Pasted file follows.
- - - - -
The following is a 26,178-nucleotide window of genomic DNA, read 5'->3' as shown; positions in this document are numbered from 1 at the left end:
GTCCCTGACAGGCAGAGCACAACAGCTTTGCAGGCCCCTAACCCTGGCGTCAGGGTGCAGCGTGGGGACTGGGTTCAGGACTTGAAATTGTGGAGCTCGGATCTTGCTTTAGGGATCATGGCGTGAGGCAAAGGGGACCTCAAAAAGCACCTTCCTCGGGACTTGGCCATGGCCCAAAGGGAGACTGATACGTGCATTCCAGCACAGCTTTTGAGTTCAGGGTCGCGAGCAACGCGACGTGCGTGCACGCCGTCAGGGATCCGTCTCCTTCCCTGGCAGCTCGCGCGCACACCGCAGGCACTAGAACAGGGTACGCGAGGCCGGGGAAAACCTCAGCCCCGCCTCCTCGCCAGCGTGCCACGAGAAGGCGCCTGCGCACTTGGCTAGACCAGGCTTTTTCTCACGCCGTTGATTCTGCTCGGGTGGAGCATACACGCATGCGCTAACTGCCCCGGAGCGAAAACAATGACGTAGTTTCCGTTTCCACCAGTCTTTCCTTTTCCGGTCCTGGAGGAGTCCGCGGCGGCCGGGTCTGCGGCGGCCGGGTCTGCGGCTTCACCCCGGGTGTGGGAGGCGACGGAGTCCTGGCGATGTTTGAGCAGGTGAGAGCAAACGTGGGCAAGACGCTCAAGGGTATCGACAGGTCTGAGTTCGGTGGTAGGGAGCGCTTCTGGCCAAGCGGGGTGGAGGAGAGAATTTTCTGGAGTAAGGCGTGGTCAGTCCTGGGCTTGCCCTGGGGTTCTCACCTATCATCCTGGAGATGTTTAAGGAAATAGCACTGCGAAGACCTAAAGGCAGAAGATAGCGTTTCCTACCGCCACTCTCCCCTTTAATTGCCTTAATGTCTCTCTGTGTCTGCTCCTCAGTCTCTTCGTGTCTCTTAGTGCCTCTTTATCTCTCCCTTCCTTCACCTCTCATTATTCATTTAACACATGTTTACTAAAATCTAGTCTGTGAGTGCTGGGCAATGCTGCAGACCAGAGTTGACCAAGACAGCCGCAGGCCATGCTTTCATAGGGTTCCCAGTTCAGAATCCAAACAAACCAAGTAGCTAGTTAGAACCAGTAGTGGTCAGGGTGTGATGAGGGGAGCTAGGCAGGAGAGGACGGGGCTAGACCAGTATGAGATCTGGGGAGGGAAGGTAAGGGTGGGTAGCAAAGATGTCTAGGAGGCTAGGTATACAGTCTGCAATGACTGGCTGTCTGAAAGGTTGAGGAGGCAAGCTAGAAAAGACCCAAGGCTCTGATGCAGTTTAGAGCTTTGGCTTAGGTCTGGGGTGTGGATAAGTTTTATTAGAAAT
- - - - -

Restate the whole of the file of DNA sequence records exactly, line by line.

The following is a 26,178-nucleotide window of genomic DNA, read 5'->3' as shown; positions in this document are numbered from 1 at the left end:
GTCCCTGACAGGCAGAGCACAACAGCTTTGCAGGCCCCTAACCCTGGCGTCAGGGTGCAGCGTGGGGACTGGGTTCAGGACTTGAAATTGTGGAGCTCGGATCTTGCTTTAGGGATCATGGCGTGAGGCAAAGGGGACCTCAAAAAGCACCTTCCTCGGGACTTGGCCATGGCCCAAAGGGAGACTGATACGTGCATTCCAGCACAGCTTTTGAGTTCAGGGTCGCGAGCAACGCGACGTGCGTGCACGCCGTCAGGGATCCGTCTCCTTCCCTGGCAGCTCGCGCGCACACCGCAGGCACTAGAACAGGGTACGCGAGGCCGGGGAAAACCTCAGCCCCGCCTCCTCGCCAGCGTGCCACGAGAAGGCGCCTGCGCACTTGGCTAGACCAGGCTTTTTCTCACGCCGTTGATTCTGCTCGGGTGGAGCATACACGCATGCGCTAACTGCCCCGGAGCGAAAACAATGACGTAGTTTCCGTTTCCACCAGTCTTTCCTTTTCCGGTCCTGGAGGAGTCCGCGGCGGCCGGGTCTGCGGCGGCCGGGTCTGCGGCTTCACCCCGGGTGTGGGAGGCGACGGAGTCCTGGCGATGTTTGAGCAGGTGAGAGCAAACGTGGGCAAGACGCTCAAGGGTATCGACAGGTCTGAGTTCGGTGGTAGGGAGCGCTTCTGGCCAAGCGGGGTGGAGGAGAGAATTTTCTGGAGTAAGGCGTGGTCAGTCCTGGGCTTGCCCTGGGGTTCTCACCTATCATCCTGGAGATGTTTAAGGAAATAGCACTGCGAAGACCTAAAGGCAGAAGATAGCGTTTCCTACCGCCACTCTCCCCTTTAATTGCCTTAATGTCTCTCTGTGTCTGCTCCTCAGTCTCTTCGTGTCTCTTAGTGCCTCTTTATCTCTCCCTTCCTTCACCTCTCATTATTCATTTAACACATGTTTACTAAAATCTAGTCTGTGAGTGCTGGGCAATGCTGCAGACCAGAGTTGACCAAGACAGCCGCAGGCCATGCTTTCATAGGGTTCCCAGTTCAGAATCCAAACAAACCAAGTAGCTAGTTAGAACCAGTAGTGGTCAGGGTGTGATGAGGGGAGCTAGGCAGGAGAGGACGGGGCTAGACCAGTATGAGATCTGGGGAGGGAAGGTAAGGGTGGGTAGCAAAGATGTCTAGGAGGCTAGGTATACAGTCTGCAATGACTGGCTGTCTGAAAGGTTGAGGAGGCAAGCTAGAAAAGACCCAAGGCTCTGATGCAGTTTAGAGCTTTGGCTTAGGTCTGGGGTGTGGATAAGTTTTATTAGAAAT